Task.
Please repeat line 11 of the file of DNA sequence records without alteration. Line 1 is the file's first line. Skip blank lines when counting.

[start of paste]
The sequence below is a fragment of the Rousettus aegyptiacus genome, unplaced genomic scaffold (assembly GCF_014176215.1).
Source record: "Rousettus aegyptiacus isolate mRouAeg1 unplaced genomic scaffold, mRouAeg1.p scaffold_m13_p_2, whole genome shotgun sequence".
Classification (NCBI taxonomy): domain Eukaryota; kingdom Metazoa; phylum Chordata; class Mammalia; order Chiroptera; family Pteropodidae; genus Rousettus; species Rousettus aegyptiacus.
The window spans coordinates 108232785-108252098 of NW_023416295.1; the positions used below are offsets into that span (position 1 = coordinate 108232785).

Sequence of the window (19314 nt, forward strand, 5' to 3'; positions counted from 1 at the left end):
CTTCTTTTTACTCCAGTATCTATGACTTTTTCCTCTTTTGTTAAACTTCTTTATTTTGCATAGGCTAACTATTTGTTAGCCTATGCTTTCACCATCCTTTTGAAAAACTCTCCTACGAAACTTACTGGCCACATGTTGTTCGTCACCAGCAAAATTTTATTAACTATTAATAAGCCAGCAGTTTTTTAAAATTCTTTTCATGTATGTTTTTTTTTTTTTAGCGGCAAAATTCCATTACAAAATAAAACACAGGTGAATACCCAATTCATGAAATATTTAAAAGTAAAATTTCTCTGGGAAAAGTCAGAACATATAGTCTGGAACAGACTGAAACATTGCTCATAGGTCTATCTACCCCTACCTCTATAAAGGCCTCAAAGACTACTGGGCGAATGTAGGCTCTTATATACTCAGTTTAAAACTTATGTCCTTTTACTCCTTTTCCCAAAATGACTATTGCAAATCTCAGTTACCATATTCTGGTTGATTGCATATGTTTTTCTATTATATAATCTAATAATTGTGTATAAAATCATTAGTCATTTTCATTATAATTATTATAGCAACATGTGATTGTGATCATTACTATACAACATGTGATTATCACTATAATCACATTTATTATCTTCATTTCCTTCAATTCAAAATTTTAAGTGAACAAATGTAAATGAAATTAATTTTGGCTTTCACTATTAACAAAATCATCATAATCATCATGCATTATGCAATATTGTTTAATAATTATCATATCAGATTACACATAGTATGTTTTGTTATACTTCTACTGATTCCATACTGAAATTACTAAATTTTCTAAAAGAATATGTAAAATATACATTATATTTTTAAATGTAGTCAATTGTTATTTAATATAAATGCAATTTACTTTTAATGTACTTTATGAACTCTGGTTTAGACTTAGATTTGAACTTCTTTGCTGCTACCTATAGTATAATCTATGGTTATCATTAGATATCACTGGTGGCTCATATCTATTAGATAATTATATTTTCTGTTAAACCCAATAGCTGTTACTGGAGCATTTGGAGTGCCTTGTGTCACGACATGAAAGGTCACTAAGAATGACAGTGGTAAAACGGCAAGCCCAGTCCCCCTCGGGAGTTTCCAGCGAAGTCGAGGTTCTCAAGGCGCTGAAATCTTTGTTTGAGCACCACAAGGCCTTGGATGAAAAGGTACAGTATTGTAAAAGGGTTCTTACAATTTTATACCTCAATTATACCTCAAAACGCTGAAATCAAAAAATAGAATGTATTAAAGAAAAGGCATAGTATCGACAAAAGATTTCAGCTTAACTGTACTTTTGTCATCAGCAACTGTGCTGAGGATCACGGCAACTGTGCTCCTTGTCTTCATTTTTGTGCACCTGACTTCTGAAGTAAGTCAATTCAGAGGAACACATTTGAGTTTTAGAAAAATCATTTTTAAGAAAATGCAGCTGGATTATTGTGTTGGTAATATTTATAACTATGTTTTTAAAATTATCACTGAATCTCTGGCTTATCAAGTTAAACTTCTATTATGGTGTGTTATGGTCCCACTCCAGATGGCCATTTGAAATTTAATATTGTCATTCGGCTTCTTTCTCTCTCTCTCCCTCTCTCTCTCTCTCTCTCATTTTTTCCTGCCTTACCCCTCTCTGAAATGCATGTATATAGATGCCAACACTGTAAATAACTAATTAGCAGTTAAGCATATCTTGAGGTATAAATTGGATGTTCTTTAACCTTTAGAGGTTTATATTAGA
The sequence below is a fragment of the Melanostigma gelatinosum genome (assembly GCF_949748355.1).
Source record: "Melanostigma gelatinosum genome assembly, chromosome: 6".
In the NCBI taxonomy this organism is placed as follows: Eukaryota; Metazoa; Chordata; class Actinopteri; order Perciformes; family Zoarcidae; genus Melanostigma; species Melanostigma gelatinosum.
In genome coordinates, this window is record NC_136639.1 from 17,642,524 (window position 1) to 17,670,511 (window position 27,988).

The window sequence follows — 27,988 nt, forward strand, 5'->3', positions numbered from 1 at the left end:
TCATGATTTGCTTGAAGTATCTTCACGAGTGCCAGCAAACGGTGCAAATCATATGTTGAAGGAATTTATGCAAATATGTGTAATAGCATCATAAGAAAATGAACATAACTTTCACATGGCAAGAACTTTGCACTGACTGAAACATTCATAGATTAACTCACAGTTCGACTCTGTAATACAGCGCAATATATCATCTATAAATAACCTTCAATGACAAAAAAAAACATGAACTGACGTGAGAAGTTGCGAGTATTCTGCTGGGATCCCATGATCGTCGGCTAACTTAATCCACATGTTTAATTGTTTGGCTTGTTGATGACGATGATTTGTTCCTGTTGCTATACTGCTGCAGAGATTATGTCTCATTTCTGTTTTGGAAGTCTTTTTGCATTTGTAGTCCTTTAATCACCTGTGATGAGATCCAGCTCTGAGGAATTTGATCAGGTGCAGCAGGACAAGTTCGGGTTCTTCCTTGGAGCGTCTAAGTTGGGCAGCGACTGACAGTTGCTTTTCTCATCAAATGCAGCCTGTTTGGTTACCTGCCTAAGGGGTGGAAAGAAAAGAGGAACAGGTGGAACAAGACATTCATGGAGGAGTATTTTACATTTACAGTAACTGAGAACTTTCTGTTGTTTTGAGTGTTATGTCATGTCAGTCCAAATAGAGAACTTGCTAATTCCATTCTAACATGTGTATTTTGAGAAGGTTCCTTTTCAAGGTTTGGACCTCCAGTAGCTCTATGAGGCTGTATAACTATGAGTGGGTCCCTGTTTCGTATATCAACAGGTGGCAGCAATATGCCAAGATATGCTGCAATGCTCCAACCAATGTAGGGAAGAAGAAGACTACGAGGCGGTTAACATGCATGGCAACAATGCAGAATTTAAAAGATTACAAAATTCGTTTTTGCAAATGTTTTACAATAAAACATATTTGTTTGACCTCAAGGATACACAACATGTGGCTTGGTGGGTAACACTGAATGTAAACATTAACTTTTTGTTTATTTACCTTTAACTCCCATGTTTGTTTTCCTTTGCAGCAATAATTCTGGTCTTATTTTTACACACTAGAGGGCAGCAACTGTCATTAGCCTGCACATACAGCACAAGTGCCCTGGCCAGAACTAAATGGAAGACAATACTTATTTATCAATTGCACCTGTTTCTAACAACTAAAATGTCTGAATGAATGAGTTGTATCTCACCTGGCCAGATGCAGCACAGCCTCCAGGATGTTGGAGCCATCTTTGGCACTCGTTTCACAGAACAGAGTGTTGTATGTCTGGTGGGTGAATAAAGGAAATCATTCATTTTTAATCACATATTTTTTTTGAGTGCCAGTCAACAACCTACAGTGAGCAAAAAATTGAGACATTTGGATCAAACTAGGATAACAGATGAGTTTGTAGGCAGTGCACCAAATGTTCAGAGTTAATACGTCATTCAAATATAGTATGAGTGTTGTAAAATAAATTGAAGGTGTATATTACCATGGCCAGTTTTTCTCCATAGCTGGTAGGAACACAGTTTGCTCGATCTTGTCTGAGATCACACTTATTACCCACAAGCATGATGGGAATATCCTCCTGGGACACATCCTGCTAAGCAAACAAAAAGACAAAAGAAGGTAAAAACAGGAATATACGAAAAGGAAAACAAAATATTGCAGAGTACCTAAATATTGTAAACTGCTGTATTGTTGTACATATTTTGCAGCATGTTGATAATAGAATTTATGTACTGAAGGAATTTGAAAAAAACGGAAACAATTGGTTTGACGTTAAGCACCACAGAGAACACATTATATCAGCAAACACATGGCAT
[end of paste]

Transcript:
The window sequence follows — 27,988 nt, forward strand, 5'->3', positions numbered from 1 at the left end: